04/02/2008 02:31 pm ET | Updated Nov 17, 2011

Your Life as a Story

In our Practice, we often focus our client's attention on the "doing-ness" of their work, and the subtle subtext, in beliefs and behavior, that animate their actions. In all of this work, I am struck that we don't spend more time helping our colleagues and clients take more pleasure in what they are doing. If we are stuck in neutral, with barely a grin on our face, maybe we need a change. Often, we invest so much time thinking about what we want to do, perhaps it is time to think about what we were meant to do. Since we are all works in progress, taking measure of where we are on our "path" makes sense.

Your Life Story

The essential elements of leading and living with integrity and a real sense of daily possibility requires that we acknowledge that we are the authors of our experience and at any given moment we are the sum total of all of our choices. (That's a huge idea...better sit with that one for a moment!) Whatever we hold to be "true" was an agreement we made (tacitly or directly) with others/our community/or our culture.

To break through to another level of life experience, we must understand the story of our life, the roles we chose to play, the casting of our principals and minor players, the narratives we wrote for ourselves, and how each of our chapters, our individual dramas, played out for us. We must learn to live with the inevitable discomfort of knowing that all we hold to be "true" will be held as "untrue" by any number of others elsewhere on the planet . . . that no culture, gender, race, or belief system "owns" the truth.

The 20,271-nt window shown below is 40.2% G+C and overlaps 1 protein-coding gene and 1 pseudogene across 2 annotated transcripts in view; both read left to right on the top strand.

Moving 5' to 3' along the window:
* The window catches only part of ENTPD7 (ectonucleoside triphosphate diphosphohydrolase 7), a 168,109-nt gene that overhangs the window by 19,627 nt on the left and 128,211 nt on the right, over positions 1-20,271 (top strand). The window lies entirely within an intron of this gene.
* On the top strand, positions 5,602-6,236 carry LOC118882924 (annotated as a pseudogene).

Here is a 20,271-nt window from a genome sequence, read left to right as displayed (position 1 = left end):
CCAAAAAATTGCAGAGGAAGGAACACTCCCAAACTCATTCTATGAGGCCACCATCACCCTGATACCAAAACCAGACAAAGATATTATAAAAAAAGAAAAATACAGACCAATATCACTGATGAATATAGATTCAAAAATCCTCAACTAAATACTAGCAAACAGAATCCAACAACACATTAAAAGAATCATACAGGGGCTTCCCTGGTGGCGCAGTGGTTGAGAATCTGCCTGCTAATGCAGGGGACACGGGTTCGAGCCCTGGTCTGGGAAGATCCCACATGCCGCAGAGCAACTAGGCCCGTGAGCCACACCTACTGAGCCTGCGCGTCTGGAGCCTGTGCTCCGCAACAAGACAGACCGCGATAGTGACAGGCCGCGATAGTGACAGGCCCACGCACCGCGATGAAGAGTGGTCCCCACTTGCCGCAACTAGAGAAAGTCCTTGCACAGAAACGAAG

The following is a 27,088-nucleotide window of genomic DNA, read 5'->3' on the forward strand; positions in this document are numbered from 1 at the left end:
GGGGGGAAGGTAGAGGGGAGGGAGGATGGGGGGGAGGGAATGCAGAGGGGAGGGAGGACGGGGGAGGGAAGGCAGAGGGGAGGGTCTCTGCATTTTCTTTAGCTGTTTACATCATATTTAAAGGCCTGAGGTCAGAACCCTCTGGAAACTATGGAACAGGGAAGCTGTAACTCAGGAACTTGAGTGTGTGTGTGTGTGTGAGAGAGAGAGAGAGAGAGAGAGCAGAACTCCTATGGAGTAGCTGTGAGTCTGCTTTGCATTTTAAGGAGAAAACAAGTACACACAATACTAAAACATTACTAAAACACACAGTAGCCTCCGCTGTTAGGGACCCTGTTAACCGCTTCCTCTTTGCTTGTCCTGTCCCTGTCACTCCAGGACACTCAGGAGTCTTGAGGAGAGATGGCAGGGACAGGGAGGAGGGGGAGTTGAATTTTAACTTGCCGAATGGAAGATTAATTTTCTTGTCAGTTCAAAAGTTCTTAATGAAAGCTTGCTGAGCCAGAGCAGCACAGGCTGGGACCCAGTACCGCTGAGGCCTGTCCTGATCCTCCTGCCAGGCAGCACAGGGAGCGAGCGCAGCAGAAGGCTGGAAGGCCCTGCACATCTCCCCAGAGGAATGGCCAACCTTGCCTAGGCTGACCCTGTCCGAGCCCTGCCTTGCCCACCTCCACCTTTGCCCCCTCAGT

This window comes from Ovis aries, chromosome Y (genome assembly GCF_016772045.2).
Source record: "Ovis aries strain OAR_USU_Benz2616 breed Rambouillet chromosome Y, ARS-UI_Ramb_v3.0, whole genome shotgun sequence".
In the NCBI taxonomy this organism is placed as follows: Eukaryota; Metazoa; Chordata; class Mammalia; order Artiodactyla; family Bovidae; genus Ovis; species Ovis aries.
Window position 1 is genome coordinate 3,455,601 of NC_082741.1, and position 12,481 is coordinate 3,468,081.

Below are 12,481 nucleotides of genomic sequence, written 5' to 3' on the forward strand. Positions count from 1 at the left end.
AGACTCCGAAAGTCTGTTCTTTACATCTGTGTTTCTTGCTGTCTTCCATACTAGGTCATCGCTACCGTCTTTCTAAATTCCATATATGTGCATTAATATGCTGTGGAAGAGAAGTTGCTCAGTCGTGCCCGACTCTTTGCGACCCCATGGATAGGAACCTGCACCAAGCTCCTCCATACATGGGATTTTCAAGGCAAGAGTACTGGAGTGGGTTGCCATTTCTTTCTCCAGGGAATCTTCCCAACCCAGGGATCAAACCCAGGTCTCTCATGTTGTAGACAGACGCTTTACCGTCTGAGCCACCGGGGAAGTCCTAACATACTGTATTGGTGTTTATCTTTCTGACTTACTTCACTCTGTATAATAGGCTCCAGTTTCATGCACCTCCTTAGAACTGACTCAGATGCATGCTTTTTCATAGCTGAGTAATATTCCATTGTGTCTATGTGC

One of our Partners, Dr. Robert Mintz, utilizes his background in narrative research, guided by the work of Dr. Dan McAdams at Northwestern University, to conduct a Life Story Interview with our clients. Through a guided interview, Bob asks clients to organize and review their lives as stories with chapters, plots, characters, heroes, villains and crucible moments/choice points/intersections.

Bob's experience confirms the belief that the processing of hearing oneself tell their own story invites a unique journey of self-discovery and personal validation. The act of telling a trusted listener about the critical events, people and situations of one's life offers a unique and powerful way to identify and resolve inconsistencies and conflicts in our life stories. The process allows clients the chance to make sense of their story; to bring congruence to it, resulting in a renewed

sense of meaning, personal integration and hope for the future. Clients get to see and hear the essence, patterns and themes their own success and dysfunction in their own words.

This powerful self-recognition invites them to stop blaming others and to step in and use their own pattern to change what needs to be changed.

Often, our clients discover that some of what they believed about themselves was more myth than fact, and that several of the patterns that blocked their success or happiness were imbedded in outdated "facts". They often find a way to confront fears and insecurities, learn to accept mistakes as their richest teachers not something to be feared, and to realize that good lives, like good stories, require good endings . . . and that we all have an active role in shaping the subsequent chapters of our lives. Drs. Mintz, McAdams and others remind us that often "we are the stories we tell."